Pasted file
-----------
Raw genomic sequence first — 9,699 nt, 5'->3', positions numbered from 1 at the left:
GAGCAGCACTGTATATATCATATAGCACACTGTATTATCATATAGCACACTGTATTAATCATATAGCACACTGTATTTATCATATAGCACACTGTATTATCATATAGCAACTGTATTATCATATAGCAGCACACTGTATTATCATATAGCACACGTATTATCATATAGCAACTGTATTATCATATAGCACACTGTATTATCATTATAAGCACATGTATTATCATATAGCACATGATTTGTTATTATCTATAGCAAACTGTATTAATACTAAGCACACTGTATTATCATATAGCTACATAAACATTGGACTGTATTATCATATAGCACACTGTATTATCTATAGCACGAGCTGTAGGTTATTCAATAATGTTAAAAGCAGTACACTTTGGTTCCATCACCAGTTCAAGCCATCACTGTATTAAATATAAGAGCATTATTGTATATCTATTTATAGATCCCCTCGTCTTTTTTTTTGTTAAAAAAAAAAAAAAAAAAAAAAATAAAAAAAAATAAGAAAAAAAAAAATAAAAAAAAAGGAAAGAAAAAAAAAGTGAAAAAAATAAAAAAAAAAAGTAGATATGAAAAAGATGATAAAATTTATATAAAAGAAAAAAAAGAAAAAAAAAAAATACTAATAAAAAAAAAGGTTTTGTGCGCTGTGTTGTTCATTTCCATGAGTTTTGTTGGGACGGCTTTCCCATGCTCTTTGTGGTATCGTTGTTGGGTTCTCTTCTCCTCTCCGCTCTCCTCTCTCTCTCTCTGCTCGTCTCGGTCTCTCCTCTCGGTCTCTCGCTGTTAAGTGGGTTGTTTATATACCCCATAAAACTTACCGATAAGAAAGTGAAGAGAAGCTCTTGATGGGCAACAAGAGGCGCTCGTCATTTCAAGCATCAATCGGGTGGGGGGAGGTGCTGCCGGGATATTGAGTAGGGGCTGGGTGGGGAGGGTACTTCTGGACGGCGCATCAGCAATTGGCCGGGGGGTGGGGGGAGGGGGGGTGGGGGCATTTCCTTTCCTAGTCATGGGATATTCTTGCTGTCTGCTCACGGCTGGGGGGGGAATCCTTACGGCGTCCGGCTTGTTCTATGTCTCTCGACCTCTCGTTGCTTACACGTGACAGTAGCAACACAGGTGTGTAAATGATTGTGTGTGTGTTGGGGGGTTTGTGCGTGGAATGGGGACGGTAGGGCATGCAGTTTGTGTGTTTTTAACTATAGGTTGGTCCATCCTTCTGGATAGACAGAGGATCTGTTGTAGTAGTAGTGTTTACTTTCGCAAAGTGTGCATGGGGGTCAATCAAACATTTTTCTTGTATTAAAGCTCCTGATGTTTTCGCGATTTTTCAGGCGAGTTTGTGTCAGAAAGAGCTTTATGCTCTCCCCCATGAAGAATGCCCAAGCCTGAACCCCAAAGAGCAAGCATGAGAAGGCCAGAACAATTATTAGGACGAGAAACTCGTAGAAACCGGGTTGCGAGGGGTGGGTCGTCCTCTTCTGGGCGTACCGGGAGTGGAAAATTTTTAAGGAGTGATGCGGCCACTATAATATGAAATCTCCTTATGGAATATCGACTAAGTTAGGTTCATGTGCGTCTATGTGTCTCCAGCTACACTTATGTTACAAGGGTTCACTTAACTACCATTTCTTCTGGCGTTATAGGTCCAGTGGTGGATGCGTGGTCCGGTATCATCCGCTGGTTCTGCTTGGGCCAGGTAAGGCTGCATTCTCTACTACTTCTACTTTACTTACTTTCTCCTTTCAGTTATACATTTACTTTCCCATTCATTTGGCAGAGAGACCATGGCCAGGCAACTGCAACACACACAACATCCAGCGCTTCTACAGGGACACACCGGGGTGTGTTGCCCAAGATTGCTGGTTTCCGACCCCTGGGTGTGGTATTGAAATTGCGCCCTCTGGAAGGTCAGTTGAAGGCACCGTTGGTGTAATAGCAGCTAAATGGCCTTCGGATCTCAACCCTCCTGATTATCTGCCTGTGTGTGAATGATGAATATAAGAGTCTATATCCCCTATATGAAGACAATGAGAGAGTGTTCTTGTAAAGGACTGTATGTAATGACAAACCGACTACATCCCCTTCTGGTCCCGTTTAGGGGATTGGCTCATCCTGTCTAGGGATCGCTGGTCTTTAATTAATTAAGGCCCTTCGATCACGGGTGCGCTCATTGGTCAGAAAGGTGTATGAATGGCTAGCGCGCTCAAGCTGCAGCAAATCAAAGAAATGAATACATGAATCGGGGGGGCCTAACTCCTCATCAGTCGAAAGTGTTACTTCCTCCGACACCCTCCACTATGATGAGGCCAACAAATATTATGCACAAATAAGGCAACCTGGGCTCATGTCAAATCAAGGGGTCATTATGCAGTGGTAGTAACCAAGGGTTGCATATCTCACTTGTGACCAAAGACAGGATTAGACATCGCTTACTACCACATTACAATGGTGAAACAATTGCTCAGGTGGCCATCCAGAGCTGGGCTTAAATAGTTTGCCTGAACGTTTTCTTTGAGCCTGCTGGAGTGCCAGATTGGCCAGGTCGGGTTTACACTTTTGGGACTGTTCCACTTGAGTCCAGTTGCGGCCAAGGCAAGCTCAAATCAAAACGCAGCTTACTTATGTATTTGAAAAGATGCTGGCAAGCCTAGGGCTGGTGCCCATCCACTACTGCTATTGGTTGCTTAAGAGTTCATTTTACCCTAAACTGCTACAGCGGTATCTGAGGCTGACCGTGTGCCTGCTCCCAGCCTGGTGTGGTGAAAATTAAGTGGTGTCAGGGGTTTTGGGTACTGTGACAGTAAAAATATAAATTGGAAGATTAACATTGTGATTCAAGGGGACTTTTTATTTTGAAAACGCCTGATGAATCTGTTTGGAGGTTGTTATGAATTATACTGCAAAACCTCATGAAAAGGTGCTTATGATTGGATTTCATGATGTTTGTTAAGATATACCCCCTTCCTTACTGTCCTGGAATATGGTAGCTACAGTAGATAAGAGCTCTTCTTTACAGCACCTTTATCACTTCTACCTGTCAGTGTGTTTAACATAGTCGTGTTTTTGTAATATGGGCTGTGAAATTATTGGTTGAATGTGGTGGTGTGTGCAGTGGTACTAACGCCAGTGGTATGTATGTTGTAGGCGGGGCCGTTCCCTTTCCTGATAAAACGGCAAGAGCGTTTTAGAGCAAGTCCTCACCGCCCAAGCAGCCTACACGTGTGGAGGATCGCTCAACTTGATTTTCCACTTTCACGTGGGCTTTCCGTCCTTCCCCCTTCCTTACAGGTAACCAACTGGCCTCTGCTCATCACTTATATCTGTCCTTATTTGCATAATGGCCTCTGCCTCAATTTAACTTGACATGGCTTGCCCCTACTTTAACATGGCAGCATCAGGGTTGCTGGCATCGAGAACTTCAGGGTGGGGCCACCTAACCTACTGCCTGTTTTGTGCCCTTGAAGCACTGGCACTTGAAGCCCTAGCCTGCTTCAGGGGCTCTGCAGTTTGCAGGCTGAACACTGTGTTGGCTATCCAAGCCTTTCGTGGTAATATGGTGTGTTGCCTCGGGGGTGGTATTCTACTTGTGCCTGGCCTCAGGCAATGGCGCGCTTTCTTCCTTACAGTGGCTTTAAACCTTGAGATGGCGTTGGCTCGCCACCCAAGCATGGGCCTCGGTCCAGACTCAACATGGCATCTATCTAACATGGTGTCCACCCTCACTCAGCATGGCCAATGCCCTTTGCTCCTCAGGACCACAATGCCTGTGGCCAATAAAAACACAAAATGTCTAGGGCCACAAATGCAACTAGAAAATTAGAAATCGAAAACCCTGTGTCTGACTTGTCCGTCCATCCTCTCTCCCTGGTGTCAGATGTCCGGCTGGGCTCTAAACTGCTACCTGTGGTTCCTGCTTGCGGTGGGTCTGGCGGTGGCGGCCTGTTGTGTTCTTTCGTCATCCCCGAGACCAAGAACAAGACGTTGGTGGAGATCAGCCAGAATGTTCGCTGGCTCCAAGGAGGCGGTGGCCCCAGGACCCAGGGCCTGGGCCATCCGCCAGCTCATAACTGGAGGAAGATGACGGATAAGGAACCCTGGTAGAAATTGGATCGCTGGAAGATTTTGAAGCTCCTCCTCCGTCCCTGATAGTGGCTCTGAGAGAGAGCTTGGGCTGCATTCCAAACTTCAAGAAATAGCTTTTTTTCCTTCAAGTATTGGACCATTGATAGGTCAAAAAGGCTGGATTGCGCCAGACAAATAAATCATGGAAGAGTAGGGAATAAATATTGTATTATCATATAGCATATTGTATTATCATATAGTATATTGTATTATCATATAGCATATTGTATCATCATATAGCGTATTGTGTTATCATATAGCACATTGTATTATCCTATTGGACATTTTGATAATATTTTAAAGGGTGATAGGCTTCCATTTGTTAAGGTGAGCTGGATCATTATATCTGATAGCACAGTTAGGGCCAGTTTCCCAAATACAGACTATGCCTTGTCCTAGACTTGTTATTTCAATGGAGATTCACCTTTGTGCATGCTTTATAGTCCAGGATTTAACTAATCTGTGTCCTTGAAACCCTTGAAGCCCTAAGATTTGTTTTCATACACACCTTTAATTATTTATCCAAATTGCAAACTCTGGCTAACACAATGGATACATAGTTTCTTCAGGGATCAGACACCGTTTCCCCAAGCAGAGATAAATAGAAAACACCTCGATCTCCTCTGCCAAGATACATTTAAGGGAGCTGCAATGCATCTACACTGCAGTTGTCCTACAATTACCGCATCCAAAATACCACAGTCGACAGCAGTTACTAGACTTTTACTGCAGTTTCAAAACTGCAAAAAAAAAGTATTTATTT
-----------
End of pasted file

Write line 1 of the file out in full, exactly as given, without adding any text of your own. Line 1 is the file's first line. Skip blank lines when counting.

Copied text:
Raw genomic sequence first — 9,699 nt, 5'->3', positions numbered from 1 at the left: